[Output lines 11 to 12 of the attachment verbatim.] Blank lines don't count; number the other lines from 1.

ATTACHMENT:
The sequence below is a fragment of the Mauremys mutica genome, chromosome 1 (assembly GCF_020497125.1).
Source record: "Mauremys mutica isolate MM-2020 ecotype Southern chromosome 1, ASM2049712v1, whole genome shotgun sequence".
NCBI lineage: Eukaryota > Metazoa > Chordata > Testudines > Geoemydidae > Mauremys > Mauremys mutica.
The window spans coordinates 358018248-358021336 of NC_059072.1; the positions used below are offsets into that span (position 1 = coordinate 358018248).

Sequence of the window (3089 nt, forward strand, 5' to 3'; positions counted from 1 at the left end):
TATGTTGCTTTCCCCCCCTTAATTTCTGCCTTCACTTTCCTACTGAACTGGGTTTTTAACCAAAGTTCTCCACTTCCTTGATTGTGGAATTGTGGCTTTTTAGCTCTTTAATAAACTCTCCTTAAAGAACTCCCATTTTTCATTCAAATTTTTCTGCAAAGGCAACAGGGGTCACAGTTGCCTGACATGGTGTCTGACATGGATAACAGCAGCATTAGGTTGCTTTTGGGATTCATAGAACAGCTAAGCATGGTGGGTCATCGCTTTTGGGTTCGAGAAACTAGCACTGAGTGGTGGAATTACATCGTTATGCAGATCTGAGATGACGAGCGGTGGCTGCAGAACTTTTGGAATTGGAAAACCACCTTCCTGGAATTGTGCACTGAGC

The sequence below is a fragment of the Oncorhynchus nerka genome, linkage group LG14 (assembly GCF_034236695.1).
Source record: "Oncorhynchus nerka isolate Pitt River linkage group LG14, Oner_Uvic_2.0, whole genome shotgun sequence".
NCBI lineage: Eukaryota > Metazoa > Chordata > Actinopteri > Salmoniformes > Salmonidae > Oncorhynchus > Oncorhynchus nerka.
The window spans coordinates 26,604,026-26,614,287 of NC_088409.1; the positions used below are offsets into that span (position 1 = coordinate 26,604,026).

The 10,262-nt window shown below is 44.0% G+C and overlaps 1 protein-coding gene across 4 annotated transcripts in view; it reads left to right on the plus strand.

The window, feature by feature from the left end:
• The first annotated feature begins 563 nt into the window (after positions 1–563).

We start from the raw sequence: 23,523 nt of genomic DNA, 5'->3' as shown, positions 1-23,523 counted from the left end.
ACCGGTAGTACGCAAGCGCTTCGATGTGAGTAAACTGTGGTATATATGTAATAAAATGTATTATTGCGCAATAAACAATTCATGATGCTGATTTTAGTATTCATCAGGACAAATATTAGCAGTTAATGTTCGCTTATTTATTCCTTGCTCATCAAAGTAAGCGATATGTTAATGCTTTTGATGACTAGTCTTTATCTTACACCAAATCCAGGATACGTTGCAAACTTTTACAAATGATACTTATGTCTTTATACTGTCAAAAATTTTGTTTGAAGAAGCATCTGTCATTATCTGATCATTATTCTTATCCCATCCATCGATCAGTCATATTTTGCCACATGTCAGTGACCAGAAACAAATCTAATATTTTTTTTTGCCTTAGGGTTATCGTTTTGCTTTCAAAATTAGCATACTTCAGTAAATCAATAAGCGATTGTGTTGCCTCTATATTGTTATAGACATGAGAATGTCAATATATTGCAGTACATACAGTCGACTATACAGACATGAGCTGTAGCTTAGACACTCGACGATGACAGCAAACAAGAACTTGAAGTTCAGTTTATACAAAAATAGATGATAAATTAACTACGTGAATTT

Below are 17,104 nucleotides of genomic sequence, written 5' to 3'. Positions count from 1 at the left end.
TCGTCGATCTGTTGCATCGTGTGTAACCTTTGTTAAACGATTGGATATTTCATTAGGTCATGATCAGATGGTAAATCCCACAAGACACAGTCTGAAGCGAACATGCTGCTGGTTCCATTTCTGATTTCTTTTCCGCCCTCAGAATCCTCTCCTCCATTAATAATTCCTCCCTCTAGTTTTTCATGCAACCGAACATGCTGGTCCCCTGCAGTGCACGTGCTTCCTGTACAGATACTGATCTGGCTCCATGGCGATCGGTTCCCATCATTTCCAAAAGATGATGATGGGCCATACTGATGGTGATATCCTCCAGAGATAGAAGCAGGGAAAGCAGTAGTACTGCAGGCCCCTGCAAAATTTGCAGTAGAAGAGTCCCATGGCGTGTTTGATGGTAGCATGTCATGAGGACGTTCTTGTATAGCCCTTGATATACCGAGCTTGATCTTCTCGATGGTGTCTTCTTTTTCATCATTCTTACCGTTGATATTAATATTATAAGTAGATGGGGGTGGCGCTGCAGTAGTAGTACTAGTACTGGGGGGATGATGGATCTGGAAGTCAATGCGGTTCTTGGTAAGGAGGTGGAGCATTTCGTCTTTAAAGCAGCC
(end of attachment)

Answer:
The 10,262-nt window shown below is 44.0% G+C and overlaps 1 protein-coding gene across 4 annotated transcripts in view; it reads left to right on the plus strand.

The window, feature by feature from the left end: